by Don Nichol
PATRICK ROSCOE MUST have an enviable biographical entry: author; world traveller ("World traveller he / Served human liberty" as Yeats said of that mind-traveller Swift). After his first book, the well received collection of short stories Beneath the Western Slopes, in 1987, Roscoe achieved Penguinization with Birthmarks in 1990. Then came the novel God's Peculiar Care (199 1), which has been distributed on both sides of the Atlantic. A 10-year veteran-recipient of various awards, including a first prize for best short story in the CBC Literary Competition, Roscoe divides his time between Vancouver, Sevilla, and Morocco.
Now Love Is Starving for Itself transports us to a mythical Mexican village where, as the title suggests, people gnaw on one another's nerve endings like cannibals on a bit of gristle. In its inception, Love Is Starving for Itself
has been many things. Genre distinctions are blurred in the publicity material: the cover designer had it as "a novel" at one stage (before the label was blacked out on the galley proofs); the second volume of a trilogy (following Beneath the Western Slopes),
a work of fiction (according to the copyright page); and finally a collection of 11 "pieces" (in the acknowledgements) gathered from Canadian Fiction Magazine, the New Quarterly, Tickle Ace, and other journals. Once you get past the "Considerations" to Sinead O'Connor, Rickie Lee Jones, the Canada Council, and the Ontario Arts Council, there isn't a hint of Canadianness in Roscoe's accent, as though the writer is an extremely faithful translator of a Spanish diary.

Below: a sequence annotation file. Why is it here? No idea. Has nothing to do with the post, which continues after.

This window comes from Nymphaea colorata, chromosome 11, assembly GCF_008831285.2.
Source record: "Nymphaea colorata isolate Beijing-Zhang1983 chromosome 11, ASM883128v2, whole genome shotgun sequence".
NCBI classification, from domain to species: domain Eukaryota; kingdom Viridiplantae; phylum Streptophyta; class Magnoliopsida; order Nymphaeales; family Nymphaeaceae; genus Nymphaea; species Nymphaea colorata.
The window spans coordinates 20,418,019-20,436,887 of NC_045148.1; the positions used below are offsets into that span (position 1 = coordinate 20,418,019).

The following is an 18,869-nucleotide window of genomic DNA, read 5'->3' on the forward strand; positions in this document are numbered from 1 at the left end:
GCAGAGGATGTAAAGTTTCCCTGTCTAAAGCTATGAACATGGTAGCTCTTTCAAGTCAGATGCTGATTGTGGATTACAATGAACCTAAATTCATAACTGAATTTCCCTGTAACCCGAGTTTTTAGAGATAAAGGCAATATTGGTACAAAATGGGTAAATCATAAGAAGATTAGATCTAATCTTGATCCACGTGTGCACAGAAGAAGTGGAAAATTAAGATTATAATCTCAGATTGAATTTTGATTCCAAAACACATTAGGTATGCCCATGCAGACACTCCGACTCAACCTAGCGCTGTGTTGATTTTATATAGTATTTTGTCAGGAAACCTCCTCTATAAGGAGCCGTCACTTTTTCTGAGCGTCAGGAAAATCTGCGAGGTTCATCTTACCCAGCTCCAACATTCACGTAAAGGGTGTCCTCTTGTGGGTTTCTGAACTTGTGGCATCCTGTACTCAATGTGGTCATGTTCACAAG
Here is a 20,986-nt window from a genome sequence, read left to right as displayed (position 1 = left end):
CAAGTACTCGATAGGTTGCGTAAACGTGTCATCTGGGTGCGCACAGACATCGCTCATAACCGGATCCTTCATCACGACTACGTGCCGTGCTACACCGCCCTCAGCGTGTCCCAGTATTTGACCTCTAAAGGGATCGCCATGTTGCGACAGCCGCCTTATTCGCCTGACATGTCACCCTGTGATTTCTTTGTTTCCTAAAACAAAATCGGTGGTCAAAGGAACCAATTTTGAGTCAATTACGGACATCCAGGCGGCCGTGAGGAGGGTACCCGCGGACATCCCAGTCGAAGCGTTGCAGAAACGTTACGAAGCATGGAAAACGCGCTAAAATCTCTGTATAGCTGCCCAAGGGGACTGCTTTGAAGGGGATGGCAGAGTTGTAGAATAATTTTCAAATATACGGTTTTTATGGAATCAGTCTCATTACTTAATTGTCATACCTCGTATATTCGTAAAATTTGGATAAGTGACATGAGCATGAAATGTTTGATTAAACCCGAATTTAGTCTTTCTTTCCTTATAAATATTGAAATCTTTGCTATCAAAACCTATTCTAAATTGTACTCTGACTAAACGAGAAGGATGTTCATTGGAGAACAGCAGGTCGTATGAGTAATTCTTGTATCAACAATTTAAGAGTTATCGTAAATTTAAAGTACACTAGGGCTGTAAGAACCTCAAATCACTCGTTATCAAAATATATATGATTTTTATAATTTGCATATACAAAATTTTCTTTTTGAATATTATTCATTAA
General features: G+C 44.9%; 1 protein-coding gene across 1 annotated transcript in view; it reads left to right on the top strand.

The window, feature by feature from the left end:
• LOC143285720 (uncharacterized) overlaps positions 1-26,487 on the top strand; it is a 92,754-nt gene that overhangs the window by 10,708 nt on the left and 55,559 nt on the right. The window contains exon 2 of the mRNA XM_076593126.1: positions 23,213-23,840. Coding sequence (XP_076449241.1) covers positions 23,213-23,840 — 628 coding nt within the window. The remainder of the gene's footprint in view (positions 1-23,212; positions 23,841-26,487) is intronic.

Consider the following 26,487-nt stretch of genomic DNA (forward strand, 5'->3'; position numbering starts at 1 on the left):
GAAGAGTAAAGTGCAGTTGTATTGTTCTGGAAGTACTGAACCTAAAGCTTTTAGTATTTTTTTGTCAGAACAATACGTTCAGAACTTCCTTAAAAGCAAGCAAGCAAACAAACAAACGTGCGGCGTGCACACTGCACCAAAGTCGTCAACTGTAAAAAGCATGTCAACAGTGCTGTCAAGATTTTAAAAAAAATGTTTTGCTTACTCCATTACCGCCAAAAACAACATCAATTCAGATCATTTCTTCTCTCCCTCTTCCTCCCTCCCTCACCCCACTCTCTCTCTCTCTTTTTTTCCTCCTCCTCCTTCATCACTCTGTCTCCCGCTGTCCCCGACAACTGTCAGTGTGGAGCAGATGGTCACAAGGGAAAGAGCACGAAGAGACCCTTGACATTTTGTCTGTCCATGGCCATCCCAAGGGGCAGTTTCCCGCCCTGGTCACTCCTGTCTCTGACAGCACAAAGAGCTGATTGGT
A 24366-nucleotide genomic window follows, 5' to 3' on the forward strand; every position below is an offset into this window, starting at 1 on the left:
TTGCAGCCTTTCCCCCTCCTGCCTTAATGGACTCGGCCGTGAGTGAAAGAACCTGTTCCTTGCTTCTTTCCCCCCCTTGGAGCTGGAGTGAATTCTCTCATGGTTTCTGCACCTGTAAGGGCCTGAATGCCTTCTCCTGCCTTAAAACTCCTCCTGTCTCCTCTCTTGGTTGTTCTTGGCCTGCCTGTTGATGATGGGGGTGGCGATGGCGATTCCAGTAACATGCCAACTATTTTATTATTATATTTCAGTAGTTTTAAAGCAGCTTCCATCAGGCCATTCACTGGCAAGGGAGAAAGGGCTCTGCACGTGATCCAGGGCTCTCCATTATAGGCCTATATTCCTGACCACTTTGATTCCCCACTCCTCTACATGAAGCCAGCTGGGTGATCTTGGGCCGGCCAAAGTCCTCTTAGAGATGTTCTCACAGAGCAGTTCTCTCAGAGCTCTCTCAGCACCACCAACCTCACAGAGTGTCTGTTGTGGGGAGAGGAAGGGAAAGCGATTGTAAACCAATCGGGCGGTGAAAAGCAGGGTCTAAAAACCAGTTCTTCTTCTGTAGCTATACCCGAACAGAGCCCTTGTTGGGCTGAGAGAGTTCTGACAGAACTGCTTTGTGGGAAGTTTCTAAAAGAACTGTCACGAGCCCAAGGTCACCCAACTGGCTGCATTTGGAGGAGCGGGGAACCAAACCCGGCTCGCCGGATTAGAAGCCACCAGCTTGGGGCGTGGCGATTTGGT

Whatever it is, Love Is Starving for Itself is a lyrically passionate, deeply probing, sometimes unbearably intimate confluence of Marquezean myths. Set in a world seemingly outside time, this collection is written as if Roscoe were an itinerant exchange student who visited a Mexican family, but never left, becoming instead an ageless fly on the wall, witnessing the anguished fantasies of the Lopez family over generations.
"The Beginning of the World" aptly sets the scene: small town not far from big city, but kept small by the unfulfilled promises at election time of bringing the sort of roads that would turn the town into something else. So the town remains vaguely suspended between the time of the conquest and the modem age of travelling carnivals.
"China" takes us into the realm of little girls' fantasies where dolls become human, and humans become horrifying, doing for dolls what Anthony Hopkins once did for ventriloquists' dummies. "Love's Sweet Olor" is the tormenting story of a battered woman who goes back, repeatedly, to her batterer. Letting his nose run away with his thoughts, Roscoe launches into a long catalogue of smells, some of which might please wild cats and "rats whose noses quivered with excitement." When the husband finally dies, the wife can't admit that he's dead. Like the townsfolk of Faulkner's "A Rose for Emily," the neighbours discover the dubious delights of being nosy.
"Abuelita" tells of the swings and roundabouts of grandmother's final visit. The title story sends us high above the world on a ferris wheel where the Lopez girls swing suspended, never having to get off, never having to pay, where the man at the controls dispenses rides with arbitrary aloofness.
While Roscoe lingers a bit too long in places, his creation of this foreign yet familiar, male-dominated yet exquisitely feminine, mundane yet mythical, enduring yet all too fragile way of life is well worth discovering.